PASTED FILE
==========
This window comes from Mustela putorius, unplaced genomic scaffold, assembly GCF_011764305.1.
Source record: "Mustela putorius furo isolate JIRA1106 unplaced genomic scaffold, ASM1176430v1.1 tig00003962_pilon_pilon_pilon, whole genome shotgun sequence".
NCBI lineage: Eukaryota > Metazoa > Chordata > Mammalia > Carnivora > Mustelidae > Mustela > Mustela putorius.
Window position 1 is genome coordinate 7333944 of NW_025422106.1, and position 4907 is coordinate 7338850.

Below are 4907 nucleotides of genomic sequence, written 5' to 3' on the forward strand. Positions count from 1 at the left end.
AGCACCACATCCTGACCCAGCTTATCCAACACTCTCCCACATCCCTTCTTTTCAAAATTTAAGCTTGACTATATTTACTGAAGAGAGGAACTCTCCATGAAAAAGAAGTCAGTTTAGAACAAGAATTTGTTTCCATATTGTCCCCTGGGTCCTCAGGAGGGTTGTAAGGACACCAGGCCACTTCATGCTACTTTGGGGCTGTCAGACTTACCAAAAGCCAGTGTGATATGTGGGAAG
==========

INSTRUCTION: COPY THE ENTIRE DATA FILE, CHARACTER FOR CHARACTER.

This window comes from Mustela putorius, unplaced genomic scaffold, assembly GCF_011764305.1.
Source record: "Mustela putorius furo isolate JIRA1106 unplaced genomic scaffold, ASM1176430v1.1 tig00003962_pilon_pilon_pilon, whole genome shotgun sequence".
NCBI lineage: Eukaryota > Metazoa > Chordata > Mammalia > Carnivora > Mustelidae > Mustela > Mustela putorius.
Window position 1 is genome coordinate 7333944 of NW_025422106.1, and position 4907 is coordinate 7338850.

Below are 4907 nucleotides of genomic sequence, written 5' to 3' on the forward strand. Positions count from 1 at the left end.
AGCACCACATCCTGACCCAGCTTATCCAACACTCTCCCACATCCCTTCTTTTCAAAATTTAAGCTTGACTATATTTACTGAAGAGAGGAACTCTCCATGAAAAAGAAGTCAGTTTAGAACAAGAATTTGTTTCCATATTGTCCCCTGGGTCCTCAGGAGGGTTGTAAGGACACCAGGCCACTTCATGCTACTTTGGGGCTGTCAGACTTACCAAAAGCCAGTGTGATATGTGGGAAG